I encountered this problem while studying a past comprehensive exam.

Let $(X,\mathcal{M}, \mu)$ be a finite measure space. Given measurable $f: X \rightarrow \mathbb{C}$, let $E_f(\lambda) = \mu(\{x: |f(x)| > \lambda\})$ be its distribution function. Suppose that $\{f_n\}$ is a sequence of measurable functions converging to $f$ $\mu$-a.e. such that there exists a lebesgue measurable function $E(\lambda)$ such that $E: (0,\infty) \rightarrow [0,\infty)$ satisfying $E_{f_n}(\lambda) < E(\lambda)$ and $\int_{(0,\infty)}E(\lambda)d\lambda < \infty$ . Prove that $f_n$ converges to $f$ in $L^1$.

I suspect that Egoroff's theorem needs to be used, and that I need to somehow control the integral of $|f-f_n|$ on the exceptional set using $E(\lambda)$ but I can't get much further than that. I'm not even sure for example why $f\in L^1$ even though the conditions on $E_{f_n}$ force $f_n$ to be.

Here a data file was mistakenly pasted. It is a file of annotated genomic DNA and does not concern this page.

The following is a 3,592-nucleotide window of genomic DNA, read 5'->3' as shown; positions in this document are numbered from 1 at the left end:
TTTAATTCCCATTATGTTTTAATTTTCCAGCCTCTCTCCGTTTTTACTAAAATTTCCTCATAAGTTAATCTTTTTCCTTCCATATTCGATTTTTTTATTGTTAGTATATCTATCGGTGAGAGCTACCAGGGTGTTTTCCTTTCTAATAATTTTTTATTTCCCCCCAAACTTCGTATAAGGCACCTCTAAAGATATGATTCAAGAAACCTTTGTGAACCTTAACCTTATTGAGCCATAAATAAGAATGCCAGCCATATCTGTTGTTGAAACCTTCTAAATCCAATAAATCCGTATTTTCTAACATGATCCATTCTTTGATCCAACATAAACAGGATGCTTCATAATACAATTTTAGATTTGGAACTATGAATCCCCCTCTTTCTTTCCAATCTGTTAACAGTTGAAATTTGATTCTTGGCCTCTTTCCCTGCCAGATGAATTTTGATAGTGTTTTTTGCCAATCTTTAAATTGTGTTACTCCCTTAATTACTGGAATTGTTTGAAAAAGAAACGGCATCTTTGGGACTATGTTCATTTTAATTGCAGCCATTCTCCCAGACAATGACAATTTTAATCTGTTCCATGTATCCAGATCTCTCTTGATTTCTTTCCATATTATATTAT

Since $f_n$ converges to $f$ $\mu$-almost everywhere, it suffices to show that $f, f_n\in L^1$ and that $lim_{n \rightarrow \infty}{||f_n||_1} = ||f||_1$. Now $lim_{n \rightarrow \infty}{||f||_1} = lim_{n \rightarrow \infty}{\int_{(0,\infty)}{E_{f_n}(\lambda)~d\lambda}} = \int_{(0,\infty)}{lim_{n\rightarrow \infty}{E_{f_n}(\lambda)}~d\lambda}$ by dominated convergence.

By Egoroff's theorem, $f_n$ converges to $f$ in measure, therefore $E_{f_n}$ converges to $E_{f}$ at every point of continuity. Since $E_{f_n}$ is right continuous, it has at most countably many discontinuities. therefore $lim_{n\rightarrow \infty}{E_{f_n}(\lambda)} = E_f(\lambda)$ almost everywhere.

So $\int_{(0,\infty)}{lim_{n\rightarrow \infty}{E_{f_n}(\lambda)}~d\lambda} = \int_{(0, \infty)}{E_{f}(\lambda)~d\lambda} = ||f||_1$. Since everything is finite, this concludes the proof.


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